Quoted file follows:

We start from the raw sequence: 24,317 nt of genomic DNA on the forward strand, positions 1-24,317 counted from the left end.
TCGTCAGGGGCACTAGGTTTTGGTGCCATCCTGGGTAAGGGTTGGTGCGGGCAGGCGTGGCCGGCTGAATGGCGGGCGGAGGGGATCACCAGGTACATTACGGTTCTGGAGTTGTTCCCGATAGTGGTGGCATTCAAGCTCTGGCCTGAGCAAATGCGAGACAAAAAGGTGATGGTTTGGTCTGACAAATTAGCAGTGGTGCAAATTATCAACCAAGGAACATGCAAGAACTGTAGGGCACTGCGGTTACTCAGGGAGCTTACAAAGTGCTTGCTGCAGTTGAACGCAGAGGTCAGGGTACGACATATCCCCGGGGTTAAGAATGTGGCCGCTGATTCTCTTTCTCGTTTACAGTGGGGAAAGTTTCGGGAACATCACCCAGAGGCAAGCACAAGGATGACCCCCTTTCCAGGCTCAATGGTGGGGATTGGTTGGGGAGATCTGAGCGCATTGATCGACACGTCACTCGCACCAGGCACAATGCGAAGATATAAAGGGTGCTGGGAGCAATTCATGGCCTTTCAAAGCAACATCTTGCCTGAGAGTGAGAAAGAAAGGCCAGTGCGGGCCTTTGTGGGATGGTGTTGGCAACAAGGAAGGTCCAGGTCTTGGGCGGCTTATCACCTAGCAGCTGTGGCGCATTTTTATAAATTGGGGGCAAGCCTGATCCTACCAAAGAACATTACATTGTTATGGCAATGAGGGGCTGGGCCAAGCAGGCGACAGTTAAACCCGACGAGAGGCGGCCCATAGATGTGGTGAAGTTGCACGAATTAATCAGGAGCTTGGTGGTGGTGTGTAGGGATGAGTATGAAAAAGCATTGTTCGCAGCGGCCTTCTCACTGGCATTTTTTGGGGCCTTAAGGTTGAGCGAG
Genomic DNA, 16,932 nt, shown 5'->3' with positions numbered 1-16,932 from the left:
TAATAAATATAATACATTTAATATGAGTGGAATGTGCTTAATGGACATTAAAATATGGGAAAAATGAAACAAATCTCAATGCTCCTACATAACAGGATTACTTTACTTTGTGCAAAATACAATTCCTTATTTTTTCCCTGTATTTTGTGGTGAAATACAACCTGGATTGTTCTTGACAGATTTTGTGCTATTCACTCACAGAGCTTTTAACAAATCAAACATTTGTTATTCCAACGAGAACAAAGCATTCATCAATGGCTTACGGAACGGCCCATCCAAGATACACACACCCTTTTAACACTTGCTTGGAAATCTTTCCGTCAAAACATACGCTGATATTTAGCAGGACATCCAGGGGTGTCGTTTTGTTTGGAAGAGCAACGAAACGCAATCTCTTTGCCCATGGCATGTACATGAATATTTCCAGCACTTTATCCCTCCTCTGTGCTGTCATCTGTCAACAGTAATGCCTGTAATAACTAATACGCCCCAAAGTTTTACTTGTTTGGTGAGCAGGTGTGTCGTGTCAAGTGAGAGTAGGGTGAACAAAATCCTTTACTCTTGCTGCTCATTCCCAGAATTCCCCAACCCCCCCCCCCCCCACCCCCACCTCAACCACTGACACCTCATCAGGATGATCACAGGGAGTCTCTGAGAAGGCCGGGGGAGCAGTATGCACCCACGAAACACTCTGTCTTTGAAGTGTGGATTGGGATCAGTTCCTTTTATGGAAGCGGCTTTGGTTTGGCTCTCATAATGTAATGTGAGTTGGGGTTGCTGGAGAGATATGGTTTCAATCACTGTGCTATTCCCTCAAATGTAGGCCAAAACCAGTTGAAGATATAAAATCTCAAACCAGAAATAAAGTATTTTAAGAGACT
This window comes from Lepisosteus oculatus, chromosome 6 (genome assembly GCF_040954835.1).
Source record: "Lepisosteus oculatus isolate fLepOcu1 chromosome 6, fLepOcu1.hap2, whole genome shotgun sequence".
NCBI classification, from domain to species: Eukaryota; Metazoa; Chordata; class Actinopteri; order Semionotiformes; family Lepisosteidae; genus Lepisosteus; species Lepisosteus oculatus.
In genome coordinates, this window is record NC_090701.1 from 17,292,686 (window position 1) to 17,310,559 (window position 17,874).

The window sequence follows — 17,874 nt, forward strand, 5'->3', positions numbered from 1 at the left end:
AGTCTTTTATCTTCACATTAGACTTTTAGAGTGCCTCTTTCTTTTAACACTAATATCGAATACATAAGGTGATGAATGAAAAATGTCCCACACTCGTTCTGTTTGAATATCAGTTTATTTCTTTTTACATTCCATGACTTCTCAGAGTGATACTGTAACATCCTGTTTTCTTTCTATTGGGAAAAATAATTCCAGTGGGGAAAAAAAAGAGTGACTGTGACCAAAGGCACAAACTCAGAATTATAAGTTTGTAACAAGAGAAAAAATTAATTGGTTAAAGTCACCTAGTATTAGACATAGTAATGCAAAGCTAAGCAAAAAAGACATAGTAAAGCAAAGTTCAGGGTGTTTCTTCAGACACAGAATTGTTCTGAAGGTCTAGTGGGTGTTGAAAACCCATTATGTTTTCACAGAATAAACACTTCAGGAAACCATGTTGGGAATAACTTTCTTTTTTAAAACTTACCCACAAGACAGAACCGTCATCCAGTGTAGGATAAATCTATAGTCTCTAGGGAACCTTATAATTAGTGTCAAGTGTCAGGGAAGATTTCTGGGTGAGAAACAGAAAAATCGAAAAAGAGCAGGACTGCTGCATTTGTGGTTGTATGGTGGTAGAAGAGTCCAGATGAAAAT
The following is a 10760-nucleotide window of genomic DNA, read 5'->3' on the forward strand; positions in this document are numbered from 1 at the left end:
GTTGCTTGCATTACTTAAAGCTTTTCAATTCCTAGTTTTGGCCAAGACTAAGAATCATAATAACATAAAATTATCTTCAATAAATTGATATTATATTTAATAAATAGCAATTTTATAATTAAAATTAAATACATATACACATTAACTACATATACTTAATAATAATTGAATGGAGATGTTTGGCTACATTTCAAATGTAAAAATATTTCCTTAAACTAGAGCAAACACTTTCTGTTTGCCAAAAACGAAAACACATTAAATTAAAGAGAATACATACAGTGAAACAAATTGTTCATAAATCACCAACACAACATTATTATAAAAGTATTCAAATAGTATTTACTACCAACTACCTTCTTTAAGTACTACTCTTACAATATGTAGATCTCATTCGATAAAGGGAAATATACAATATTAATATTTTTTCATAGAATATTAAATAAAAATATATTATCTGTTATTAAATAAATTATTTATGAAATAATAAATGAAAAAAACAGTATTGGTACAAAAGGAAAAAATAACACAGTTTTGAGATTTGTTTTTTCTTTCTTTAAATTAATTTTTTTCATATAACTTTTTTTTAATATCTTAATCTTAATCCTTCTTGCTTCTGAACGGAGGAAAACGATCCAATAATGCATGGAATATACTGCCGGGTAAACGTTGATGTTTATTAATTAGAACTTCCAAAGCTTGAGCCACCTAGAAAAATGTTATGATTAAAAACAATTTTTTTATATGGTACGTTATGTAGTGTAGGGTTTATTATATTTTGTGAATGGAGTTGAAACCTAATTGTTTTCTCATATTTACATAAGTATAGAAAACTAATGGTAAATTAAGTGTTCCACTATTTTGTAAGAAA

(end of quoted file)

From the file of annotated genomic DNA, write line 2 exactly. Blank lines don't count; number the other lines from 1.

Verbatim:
TCGTCAGGGGCACTAGGTTTTGGTGCCATCCTGGGTAAGGGTTGGTGCGGGCAGGCGTGGCCGGCTGAATGGCGGGCGGAGGGGATCACCAGGTACATTACGGTTCTGGAGTTGTTCCCGATAGTGGTGGCATTCAAGCTCTGGCCTGAGCAAATGCGAGACAAAAAGGTGATGGTTTGGTCTGACAAATTAGCAGTGGTGCAAATTATCAACCAAGGAACATGCAAGAACTGTAGGGCACTGCGGTTACTCAGGGAGCTTACAAAGTGCTTGCTGCAGTTGAACGCAGAGGTCAGGGTACGACATATCCCCGGGGTTAAGAATGTGGCCGCTGATTCTCTTTCTCGTTTACAGTGGGGAAAGTTTCGGGAACATCACCCAGAGGCAAGCACAAGGATGACCCCCTTTCCAGGCTCAATGGTGGGGATTGGTTGGGGAGATCTGAGCGCATTGATCGACACGTCACTCGCACCAGGCACAATGCGAAGATATAAAGGGTGCTGGGAGCAATTCATGGCCTTTCAAAGCAACATCTTGCCTGAGAGTGAGAAAGAAAGGCCAGTGCGGGCCTTTGTGGGATGGTGTTGGCAACAAGGAAGGTCCAGGTCTTGGGCGGCTTATCACCTAGCAGCTGTGGCGCATTTTTATAAATTGGGGGCAAGCCTGATCCTACCAAAGAACATTACATTGTTATGGCAATGAGGGGCTGGGCCAAGCAGGCGACAGTTAAACCCGACGAGAGGCGGCCCATAGATGTGGTGAAGTTGCACGAATTAATCAGGAGCTTGGTGGTGGTGTGTAGGGATGAGTATGAAAAAGCATTGTTCGCAGCGGCCTTCTCACTGGCATTTTTTGGGGCCTTAAGGTTGAGCGAG